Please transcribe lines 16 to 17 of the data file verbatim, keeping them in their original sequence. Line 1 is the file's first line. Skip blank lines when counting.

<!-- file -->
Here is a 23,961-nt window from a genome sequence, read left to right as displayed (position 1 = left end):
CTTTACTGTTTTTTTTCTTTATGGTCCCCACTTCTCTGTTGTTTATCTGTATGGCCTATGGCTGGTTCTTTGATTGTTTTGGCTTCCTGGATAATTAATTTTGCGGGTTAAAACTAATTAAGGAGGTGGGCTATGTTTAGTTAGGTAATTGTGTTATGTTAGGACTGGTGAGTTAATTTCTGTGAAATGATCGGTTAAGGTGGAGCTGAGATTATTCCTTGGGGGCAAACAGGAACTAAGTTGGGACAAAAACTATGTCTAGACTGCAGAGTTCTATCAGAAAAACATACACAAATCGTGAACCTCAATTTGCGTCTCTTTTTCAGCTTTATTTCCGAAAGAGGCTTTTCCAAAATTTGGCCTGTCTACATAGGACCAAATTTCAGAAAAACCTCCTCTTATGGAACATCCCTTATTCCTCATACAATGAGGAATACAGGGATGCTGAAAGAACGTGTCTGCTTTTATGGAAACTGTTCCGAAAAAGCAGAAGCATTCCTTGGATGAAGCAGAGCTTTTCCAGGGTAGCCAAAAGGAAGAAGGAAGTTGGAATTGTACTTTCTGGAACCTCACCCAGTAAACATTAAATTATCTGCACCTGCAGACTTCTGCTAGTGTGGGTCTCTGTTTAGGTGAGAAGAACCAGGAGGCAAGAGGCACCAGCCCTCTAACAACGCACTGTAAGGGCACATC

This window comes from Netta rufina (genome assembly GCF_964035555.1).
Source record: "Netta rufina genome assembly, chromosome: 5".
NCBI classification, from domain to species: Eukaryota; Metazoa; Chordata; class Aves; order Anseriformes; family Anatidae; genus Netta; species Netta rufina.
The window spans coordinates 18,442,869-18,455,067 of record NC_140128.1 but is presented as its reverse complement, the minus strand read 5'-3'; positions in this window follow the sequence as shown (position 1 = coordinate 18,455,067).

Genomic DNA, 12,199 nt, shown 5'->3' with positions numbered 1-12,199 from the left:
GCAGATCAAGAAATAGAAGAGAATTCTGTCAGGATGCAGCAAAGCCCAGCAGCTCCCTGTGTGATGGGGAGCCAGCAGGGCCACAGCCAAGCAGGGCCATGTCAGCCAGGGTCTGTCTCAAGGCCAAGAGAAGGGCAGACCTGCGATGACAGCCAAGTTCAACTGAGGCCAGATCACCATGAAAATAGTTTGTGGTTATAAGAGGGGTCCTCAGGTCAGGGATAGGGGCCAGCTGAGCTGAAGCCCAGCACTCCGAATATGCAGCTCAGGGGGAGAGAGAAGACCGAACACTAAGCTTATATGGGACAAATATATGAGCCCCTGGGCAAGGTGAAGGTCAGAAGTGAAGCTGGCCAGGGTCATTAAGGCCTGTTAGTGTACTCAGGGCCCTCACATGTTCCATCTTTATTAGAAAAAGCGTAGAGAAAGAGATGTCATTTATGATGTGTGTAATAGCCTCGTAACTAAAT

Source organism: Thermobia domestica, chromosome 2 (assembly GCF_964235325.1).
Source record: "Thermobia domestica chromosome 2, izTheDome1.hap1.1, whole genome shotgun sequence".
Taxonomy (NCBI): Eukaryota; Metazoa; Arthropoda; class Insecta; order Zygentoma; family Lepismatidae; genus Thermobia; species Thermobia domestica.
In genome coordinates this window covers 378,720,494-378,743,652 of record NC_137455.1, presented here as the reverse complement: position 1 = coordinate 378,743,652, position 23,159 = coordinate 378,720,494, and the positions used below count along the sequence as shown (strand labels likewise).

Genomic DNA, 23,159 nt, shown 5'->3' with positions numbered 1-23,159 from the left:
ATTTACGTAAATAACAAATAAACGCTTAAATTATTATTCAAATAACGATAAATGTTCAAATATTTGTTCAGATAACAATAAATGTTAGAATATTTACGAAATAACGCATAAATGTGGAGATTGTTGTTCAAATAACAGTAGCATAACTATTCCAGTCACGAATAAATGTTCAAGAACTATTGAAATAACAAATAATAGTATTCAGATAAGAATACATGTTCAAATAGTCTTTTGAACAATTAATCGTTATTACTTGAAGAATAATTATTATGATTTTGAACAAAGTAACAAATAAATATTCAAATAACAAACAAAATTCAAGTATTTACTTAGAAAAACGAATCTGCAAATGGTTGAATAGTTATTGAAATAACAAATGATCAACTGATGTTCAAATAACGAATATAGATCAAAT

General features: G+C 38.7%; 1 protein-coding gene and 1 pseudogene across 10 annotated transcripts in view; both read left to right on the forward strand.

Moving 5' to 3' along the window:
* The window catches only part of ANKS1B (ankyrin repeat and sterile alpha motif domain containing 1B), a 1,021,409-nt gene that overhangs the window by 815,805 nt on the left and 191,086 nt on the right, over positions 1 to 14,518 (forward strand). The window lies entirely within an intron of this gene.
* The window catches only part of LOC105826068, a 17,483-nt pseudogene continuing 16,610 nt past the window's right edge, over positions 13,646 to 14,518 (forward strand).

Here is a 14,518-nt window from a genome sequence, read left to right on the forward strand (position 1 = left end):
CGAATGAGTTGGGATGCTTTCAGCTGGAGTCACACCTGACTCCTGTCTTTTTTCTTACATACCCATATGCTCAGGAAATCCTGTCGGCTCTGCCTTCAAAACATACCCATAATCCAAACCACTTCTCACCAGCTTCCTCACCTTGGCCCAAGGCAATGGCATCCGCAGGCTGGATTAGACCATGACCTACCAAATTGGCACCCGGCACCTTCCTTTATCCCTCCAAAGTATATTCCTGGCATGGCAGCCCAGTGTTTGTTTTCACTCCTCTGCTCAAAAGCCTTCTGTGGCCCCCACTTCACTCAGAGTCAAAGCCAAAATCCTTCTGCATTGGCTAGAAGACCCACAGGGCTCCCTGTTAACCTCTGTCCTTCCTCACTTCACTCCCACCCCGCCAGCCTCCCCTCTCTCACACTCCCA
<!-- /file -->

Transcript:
Moving 5' to 3' along the window:
* The window catches only part of ANKS1B (ankyrin repeat and sterile alpha motif domain containing 1B), a 1,021,409-nt gene that overhangs the window by 815,805 nt on the left and 191,086 nt on the right, over positions 1 to 14,518 (forward strand). The window lies entirely within an intron of this gene.